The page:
MYTH #1: Black people don’t get married.
One of the most pervasive myths about romantic relationships involving black couples is that their relationships rarely end in marriage. The media and society at large propagate this silly misconception. Some researchers, however, denounce this claim, maintaining that properly analyzed census data would arrive at different conclusions.
Howard University researcher Ivory A. Toldson says,“The often-cited figure of 42 percent of black women never marrying includes all black women 18 and older.”
After examining census data from 2005 to 2009, Toldson and Bryant Marks of Morehouse College found that 75 percent of black women marry before age 35. Moreover, black women in small towns have higher marriage rates than white women in urban centers such as New York and Los Angeles, Toldson said.
MYTH #2: Black men, especially the rich ones, choose women of another race over black women.
While plenty of rap stars, athletes and and other celebrities may choose to date or marry interracially after reaching fame, the opposite is true for most successful black men. When it comes to married brothers with six-figure annual incomes, 83 percent of them tied the knot with a sister, according to Toldson’s census research.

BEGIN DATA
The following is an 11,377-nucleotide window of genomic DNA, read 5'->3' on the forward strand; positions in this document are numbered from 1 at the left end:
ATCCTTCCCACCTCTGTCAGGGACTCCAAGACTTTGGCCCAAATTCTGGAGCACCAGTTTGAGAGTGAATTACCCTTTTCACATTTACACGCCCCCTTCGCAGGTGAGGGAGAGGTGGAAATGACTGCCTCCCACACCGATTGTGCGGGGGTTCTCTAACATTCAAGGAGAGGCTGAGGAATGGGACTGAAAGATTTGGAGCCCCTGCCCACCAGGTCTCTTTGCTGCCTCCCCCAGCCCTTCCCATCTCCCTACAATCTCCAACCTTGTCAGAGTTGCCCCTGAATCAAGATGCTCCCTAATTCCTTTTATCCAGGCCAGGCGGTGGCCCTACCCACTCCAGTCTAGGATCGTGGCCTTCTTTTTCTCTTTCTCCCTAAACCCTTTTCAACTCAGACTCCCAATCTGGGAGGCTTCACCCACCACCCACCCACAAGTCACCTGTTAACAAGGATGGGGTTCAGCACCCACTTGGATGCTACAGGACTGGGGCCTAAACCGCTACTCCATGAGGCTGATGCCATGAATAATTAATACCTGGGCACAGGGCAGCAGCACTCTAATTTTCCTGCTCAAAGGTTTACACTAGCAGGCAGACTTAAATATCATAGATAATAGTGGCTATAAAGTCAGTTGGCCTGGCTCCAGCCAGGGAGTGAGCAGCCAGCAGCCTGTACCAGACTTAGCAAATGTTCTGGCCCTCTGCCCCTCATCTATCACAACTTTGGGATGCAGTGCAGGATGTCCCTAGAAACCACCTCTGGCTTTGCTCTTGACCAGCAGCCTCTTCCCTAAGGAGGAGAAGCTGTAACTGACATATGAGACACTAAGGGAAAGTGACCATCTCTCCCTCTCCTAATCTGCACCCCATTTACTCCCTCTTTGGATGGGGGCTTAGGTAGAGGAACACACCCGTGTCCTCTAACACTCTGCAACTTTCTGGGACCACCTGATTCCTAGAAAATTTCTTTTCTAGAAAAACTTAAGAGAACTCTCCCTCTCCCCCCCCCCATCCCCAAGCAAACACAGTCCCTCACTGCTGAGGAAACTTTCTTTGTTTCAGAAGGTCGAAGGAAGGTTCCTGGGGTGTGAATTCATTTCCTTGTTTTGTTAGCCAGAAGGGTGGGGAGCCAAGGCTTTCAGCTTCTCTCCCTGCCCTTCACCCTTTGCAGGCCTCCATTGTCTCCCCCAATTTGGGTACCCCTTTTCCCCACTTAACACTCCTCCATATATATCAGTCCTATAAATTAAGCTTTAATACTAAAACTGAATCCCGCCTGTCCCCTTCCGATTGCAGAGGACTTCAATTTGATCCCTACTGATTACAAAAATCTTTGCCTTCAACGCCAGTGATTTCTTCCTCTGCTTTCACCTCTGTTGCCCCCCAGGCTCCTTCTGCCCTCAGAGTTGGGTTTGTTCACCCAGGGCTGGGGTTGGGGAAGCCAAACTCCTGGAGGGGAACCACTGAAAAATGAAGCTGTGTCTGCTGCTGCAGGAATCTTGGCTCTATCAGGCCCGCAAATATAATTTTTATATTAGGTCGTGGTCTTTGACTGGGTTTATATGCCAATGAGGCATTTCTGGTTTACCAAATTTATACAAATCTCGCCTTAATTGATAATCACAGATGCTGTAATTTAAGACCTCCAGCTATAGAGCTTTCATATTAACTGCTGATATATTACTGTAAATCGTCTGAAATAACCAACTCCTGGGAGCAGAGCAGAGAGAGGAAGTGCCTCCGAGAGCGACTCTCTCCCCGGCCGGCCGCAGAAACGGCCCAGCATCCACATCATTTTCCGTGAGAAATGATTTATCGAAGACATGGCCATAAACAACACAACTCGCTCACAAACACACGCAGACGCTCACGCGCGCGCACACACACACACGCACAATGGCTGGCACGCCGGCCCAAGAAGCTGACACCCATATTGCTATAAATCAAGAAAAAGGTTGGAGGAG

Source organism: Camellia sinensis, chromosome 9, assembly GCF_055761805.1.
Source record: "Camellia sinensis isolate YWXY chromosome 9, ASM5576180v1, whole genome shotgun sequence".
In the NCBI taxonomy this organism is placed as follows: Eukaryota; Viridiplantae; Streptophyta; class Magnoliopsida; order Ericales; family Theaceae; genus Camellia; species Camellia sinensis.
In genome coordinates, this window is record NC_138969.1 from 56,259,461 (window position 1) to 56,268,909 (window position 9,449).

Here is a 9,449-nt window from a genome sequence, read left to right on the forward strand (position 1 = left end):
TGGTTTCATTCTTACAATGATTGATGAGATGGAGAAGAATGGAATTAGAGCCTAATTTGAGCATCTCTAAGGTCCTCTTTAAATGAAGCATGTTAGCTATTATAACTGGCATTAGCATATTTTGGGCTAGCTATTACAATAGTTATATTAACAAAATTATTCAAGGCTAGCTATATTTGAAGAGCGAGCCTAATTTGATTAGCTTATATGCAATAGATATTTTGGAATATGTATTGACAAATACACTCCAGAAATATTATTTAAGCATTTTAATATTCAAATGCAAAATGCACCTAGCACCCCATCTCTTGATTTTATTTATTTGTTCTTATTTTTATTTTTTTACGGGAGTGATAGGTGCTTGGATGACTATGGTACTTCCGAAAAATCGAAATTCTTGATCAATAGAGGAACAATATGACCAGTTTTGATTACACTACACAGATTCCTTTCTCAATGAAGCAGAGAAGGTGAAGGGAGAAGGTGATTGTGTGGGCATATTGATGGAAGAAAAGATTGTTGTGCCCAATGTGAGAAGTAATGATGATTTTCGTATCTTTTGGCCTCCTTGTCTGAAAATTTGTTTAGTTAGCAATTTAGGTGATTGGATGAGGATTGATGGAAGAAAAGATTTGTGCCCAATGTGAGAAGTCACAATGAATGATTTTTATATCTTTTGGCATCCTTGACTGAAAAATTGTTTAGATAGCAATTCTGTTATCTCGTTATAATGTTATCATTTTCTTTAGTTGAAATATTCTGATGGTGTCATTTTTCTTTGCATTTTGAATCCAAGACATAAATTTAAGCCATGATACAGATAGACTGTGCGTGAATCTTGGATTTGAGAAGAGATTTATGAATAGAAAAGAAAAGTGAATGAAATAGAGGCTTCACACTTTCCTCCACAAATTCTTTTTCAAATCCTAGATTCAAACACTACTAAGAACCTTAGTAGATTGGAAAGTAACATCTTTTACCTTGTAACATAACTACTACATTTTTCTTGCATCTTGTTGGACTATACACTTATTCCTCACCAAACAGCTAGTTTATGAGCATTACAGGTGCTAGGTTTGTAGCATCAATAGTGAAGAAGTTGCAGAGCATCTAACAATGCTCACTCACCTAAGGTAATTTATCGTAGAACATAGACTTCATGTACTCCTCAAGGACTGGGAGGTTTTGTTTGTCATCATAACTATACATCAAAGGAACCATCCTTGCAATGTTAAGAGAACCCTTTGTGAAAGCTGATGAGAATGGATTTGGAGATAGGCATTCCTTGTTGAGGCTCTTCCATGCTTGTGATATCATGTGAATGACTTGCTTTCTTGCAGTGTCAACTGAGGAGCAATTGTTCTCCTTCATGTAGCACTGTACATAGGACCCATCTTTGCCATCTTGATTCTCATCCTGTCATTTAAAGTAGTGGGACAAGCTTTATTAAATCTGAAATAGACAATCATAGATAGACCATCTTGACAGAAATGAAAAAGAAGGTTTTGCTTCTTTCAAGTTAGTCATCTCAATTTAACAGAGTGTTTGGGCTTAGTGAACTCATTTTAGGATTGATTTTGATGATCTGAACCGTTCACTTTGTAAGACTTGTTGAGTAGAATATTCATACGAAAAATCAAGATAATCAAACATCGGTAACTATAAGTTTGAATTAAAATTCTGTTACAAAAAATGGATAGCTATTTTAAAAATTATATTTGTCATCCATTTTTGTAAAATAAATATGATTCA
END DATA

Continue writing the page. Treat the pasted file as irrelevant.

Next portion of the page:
In fact, 85 percent of black male college graduates wed black women, and 88 percent of married black men – of all education and income levels – have black wives. It’s safe to say that most brothers still prefer black women over other races.
MYTH #3: Black women come with a lot of baggage.
In relationships, black women aren’t the only ones who come with baggage. Generally speaking, the older the person, the more baggage they are likely to have. The question is whether or not a person has learned from past relationships.
MYTH #4: Educated black women are least likely to get married.
The real story is that education increases the likelihood of marriage for both African-American men and women.
Tara Parker-Pope of The New York Times reported, “Among black women, 70 percent of college graduates are married by 40, whereas only about 60 percent of black high school graduates are married by that age.”
Black men follow the same trend. In 2008, 76 percent of black men with a college degree married by age 40, in contrast to the 63 percent of black men with just a high school diploma.
Furthermore, Toldson points out black women with college degrees are more likely to marry than white females who never finished high school.
MYTH #5: Black men don’t earn as much as black women.
The forecast is not nearly as gloomy as it is portrayed by the media. Black women may graduate from college more than black men, but that doesn’t mean they always bring home bigger pay checks.
In fact, black men are more likely than black women to bring home at least $75,000 annually. Additionally, the number of black men earning at least $250,000 annually is double that of black women. The numbers suggest there are more than enough financially successful black men to go around.
MYTH #6: Black men don’t commit.
The truth is most men desire relationships, but they’re terrified of committing to someone who they feel may make life harder for them. Black men are no different from most men.
The notion that black men are wary of romantic commitments while black women are especially focused on committing, was turned on its head by a recent NPR poll.
According to poll results, single black men were much more likely to say they were looking for a long-term relationship (43 percent) compared to single black women (25 percent).